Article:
CAIRO – With the growing climate uncertainties and mounting financial needs for climate adaptation and mitigation, member countries across the Commonwealth are keen to see businesses take up a greater role in the fight against climate change.
An official side event co-organised by the Commonwealth Secretariat and the Governments of Saint Lucia, Namibia and Zambia at the United Nations Climate Change Conference (COP27) was held in Egypt this week on 10 November to tackle the issue.
Senior government officials, international experts and members of the business community discussed ways to “unlock” private sector finance to bolster climate action in small and other vulnerable countries.
The Commonwealth Secretary-General, the Rt Hon Patricia Scotland KC, outlined the challenge:
“To address the impacts of climate change and meet ambitious targets to reduce carbon emissions to net-zero, we will need an estimated US$4 trillion each year by 2030. This includes unprecedented investment for the deployment of technologies to speed the energy transition.
“Yet climate finance flows in 2021 reach around US$632 billion: just a sixth of what is required. We cannot fill this gap without the private sector.”
In his remarks, the Minister of Education, Sustainable Development, Innovation, Science, Technology and Vocational Training of Saint Lucia, Hon. Shawn Edward, highlighted the devastating climate disasters that small island states recurrently face – and the vast amounts of debt that governments must accrue to finance recovery efforts. He said:
“To deal with the impacts of climate change, small island developing states (SIDS) like Saint Lucia have to go out and search of resources on a continuous basis. Hundreds of millions of dollars in climate finance have been pledged and promised by developed countries. Those monies are not forthcoming. Consequently, we SIDS have to borrow to deal with our climate change issues, creating a situation where we are saddled with debt that is not sustainable.”
The Minister of Green Economy and Environment of Zambia, Hon. Collins Nzovu MP, emphasised that while vulnerable countries are responsible for just 4 percent of global greenhouse gas emissions, they are the most affected by climate change. Many are also charged above-average interest rates on loans, due to their “high risk” classification, leading to further debt-distress. Hon. Nzovu added:
“At the same time, many of these countries are endowed with abundant natural resources, which represent huge investment opportunities. So we are not only interested in concessional funding and soft loans; we are also looking at the private sector. How can international firms come to our countries to work with us in public-private partnerships, where we can work with you to de-risk those investments?”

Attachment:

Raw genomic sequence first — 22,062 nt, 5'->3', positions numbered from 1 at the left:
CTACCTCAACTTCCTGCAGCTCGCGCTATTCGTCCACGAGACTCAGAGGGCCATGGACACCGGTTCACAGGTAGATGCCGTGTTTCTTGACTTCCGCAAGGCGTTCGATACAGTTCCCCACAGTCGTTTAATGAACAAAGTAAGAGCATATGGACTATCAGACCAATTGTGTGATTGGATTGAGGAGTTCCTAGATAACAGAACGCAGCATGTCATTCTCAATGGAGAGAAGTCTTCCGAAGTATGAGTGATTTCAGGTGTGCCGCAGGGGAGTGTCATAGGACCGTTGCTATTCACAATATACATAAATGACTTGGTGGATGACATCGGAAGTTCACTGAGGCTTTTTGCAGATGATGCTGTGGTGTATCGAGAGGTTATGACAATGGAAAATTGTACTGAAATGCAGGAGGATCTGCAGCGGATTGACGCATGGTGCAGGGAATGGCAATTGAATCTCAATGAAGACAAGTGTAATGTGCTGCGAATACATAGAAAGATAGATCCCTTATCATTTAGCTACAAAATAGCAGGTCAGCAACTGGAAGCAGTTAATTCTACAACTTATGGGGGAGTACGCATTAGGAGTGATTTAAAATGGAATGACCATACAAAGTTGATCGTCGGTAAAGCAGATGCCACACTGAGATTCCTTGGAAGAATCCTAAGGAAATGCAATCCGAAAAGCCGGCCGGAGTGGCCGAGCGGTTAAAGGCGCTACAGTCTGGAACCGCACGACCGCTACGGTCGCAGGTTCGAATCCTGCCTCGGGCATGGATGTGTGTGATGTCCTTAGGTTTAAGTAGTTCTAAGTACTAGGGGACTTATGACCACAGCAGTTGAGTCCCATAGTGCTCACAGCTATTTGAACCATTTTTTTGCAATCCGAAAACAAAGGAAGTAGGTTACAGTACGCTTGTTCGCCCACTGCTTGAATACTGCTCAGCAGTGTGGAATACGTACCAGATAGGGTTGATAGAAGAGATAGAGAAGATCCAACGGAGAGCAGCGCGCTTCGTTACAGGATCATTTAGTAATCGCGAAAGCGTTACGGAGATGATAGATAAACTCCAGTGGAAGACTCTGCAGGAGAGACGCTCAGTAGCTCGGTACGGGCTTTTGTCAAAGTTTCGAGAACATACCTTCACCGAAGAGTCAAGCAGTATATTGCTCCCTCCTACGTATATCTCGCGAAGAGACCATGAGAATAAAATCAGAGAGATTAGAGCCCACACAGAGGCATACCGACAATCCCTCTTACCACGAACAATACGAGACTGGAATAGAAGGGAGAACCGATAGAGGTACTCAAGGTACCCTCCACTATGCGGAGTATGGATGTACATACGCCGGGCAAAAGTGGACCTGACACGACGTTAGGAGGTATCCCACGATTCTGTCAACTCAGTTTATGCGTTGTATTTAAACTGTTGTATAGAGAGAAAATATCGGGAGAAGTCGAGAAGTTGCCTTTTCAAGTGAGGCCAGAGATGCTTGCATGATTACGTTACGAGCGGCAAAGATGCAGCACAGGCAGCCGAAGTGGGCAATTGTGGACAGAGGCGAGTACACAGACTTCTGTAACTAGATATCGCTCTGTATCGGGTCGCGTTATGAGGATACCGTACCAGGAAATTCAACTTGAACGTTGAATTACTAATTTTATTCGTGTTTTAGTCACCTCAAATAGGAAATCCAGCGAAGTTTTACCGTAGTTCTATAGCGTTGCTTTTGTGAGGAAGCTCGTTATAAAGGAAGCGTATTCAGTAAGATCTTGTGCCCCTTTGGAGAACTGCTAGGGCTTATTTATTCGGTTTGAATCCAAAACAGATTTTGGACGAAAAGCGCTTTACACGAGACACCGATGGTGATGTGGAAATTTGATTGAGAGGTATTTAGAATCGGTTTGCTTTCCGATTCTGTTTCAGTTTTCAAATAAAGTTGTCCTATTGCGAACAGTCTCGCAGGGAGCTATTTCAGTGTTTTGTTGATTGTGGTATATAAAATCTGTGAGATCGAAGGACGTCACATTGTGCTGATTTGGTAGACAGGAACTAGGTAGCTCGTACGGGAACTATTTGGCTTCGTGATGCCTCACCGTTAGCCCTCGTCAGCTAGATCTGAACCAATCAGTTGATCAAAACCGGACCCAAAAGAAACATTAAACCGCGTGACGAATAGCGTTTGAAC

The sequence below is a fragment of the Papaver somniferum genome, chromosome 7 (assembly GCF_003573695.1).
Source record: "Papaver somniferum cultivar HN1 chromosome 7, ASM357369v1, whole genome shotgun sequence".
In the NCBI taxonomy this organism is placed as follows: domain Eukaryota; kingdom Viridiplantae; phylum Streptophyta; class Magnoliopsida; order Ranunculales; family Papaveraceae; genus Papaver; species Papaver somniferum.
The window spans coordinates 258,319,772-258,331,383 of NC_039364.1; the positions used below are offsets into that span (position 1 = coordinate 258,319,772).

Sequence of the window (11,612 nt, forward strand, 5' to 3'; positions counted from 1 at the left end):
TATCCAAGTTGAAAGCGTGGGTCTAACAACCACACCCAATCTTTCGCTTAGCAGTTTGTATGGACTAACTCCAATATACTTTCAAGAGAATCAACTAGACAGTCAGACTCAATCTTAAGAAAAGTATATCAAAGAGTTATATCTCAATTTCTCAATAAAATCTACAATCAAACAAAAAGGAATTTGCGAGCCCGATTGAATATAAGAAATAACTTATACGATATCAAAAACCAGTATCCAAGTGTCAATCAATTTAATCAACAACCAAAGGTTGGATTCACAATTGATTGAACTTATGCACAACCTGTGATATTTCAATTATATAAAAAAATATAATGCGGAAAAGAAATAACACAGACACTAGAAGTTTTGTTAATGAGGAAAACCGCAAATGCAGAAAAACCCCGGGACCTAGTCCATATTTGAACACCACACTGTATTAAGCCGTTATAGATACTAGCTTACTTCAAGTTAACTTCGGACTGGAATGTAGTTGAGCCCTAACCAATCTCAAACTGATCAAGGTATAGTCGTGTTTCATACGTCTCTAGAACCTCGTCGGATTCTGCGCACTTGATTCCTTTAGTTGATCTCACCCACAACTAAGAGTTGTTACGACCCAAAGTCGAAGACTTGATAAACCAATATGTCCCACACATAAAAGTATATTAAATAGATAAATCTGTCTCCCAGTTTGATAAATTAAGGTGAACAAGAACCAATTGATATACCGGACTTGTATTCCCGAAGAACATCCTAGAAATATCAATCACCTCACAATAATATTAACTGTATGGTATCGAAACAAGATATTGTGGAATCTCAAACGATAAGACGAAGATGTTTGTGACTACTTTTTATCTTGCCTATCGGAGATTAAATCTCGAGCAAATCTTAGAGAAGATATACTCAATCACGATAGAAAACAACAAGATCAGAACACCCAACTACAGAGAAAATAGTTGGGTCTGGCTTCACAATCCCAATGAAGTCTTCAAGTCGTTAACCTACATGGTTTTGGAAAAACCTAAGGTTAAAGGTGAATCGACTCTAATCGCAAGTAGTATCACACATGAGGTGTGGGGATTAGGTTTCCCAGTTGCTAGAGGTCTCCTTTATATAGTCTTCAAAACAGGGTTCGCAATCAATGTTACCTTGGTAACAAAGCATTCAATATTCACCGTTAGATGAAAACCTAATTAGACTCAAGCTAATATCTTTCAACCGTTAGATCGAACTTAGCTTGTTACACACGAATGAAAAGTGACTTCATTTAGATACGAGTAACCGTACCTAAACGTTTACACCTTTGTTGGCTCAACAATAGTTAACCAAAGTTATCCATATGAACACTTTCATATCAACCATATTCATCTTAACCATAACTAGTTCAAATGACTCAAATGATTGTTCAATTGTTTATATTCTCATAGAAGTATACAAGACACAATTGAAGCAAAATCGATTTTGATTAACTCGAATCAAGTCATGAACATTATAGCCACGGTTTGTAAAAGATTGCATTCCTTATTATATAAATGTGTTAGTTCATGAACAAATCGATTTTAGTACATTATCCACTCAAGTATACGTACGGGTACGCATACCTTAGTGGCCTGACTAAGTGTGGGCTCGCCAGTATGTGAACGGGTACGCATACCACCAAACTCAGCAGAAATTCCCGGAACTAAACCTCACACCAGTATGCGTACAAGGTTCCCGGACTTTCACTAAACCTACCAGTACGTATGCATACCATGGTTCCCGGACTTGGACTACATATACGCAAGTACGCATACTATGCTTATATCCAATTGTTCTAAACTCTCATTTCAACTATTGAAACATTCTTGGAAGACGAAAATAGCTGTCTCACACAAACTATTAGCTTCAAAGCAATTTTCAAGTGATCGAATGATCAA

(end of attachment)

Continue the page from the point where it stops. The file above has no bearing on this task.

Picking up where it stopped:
The event featured presentations by the Director of the Eswatini Meteorological Services at the Ministry of Tourism and Environmental Affairs, Duduzile Nhlengethwa-Masina on the work undertaken by the Commonwealth Climate Finance Access Hub in the Government of Eswatini to develop a private sector engagement strategy for climate action, as well as the Executive Director of the Ocean Risk and Resilience Action Alliance, Karen Sack.
This was followed by a panel discussion that highlighted the role of multinational companies in raising climate finance, the opportunities and challenges for green investments in developing countries, as well as innovative financing solutions, such as debt-for-nature swaps.
Speakers such as Veronica Jakarasi of the Africa Enterprise Challenge Fund underlined the importance of trusting businesses in Africa and investing in them to enable growth. Young entrepreneur and co-ordinator of the Commonwealth Sustainable Energy Transition (CSET) Youth Action Group, Christopher Chukwunta, called for more engagement of young people – who make up 60 percent of the combined population of the Commonwealth – in the mobilisation, allocation and deployment of climate finance.
Other panel members included: CEO of Caribbean Climate Smart Accelerator, Racquel Moses; CEO of the Environmental Investment Fund of Namibia, Benedict Libanda; Manager of the Climate and Environment Finance Division of the African Development Bank, Gareth Philips; Manager of the Coral Reefs & the Blue Economy and the Building Back Blue Programme at UNDP, Vineil Narayan; Head of the Independent Evaluation Unit at the Green Climate Fund, Andreas Reumann; and Head of Oceans and Natural Resources at the Commonwealth Secretariat, Dr Nicholas Hardman-Mountford.
The session ended with a statement by Head of Climate Change at the Commonwealth Secretariat, Unnikrishnan Nair, who shared a five-point agenda on engaging the private sector in the work of the Commonwealth Finance Access Hub (CCFAH). The CCFAH supports small and other vulnerable states to raise funding for climate projects. Working directly with line ministries in member governments, the CCFAH has helped to secure around US$53 million in climate finance for at least 12 countries, and trained more than 2000 government officials in developing robust funding proposals